And so, the detailed thesis outline will usually be a document that:
- states the central research question that the proposed research project will seek to answer;
- clearly explains the proposed topic and its boundaries: in answering your central research question, what do you propose to cover and what do you propose not to cover;
- includes a preliminary review of the literature. The preliminary review of the literature will differ from topic to topic but it generally should identify the strengths and weaknesses of the existing literature, explain what that literature has focused on/omitted/avoided, and explain relevant arguments or theoretical frameworks used in the literature;
- explains how the research will contribute to the legal literature or legal scholarship, linking back to your preliminary review of the literature: give as clear a sense as possible of the 'gap' your thesis will be filling, or what your thesis will try to do that hasn't been done before by anyone else;
- describes the research strategy and methods that you propose to adopt for the research project;
- provides a draft outline of the chapters of the thesis;
- includes a bibliography reflecting the sources drawn on in preparing the thesis outline; and
- proposes a draft timetable for researching and writing the thesis, and indicates whether you propose to study full-time or part-time (please note that for HDR study at the ANU College of Law, full-time on-campus study is now the default, and applicants proposing part-time and/or external study will now require compelling and detailed reasons in support of that proposal).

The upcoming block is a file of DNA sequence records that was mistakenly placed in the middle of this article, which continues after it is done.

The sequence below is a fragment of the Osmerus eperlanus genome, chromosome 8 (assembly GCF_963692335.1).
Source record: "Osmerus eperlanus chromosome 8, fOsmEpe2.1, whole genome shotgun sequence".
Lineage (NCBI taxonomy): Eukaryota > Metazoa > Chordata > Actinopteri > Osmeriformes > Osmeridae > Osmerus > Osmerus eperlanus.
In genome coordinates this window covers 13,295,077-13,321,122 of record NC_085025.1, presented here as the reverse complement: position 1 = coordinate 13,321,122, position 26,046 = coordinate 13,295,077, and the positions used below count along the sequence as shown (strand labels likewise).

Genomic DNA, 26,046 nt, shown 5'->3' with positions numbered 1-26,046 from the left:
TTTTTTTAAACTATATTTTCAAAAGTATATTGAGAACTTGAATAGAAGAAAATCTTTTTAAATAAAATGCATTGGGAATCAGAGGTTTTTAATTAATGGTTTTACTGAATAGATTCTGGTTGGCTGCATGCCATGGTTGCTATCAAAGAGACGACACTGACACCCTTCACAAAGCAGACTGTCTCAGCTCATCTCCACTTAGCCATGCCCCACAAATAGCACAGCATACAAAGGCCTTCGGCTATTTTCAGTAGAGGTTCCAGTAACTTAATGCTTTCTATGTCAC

If you need a starting point, try to prepare a document that addresses each of these dot-points in turn. The thesis outline should be approximately 4-6 pages in length. It must be such as to convince our HDR administrators – or ultimately potential supervisors – that the topic is sufficiently developed and refined, and that the thesis can be successfully completed.
A thesis outline does not need to be as detailed as a final thesis (of course!) and we won’t necessarily hold you to every fine detail set out in the outline. But it is, nonetheless, an unavoidably important way of establishing for yourself, and ultimately for potential supervisors, where your research interest lays and the viability of your project. It is also a great opportunity for you to demonstrate to our HDR administrators, and to potential supervisors, that you are dedicated to conducting an extended research project, and that you are serious about that task..
More than any other academic program, Higher Degree Research depends on a working relationship between you and your supervisor(s) and other members of your panel. It’s important to begin thinking about potential supervisors early on in the process of formulating your application.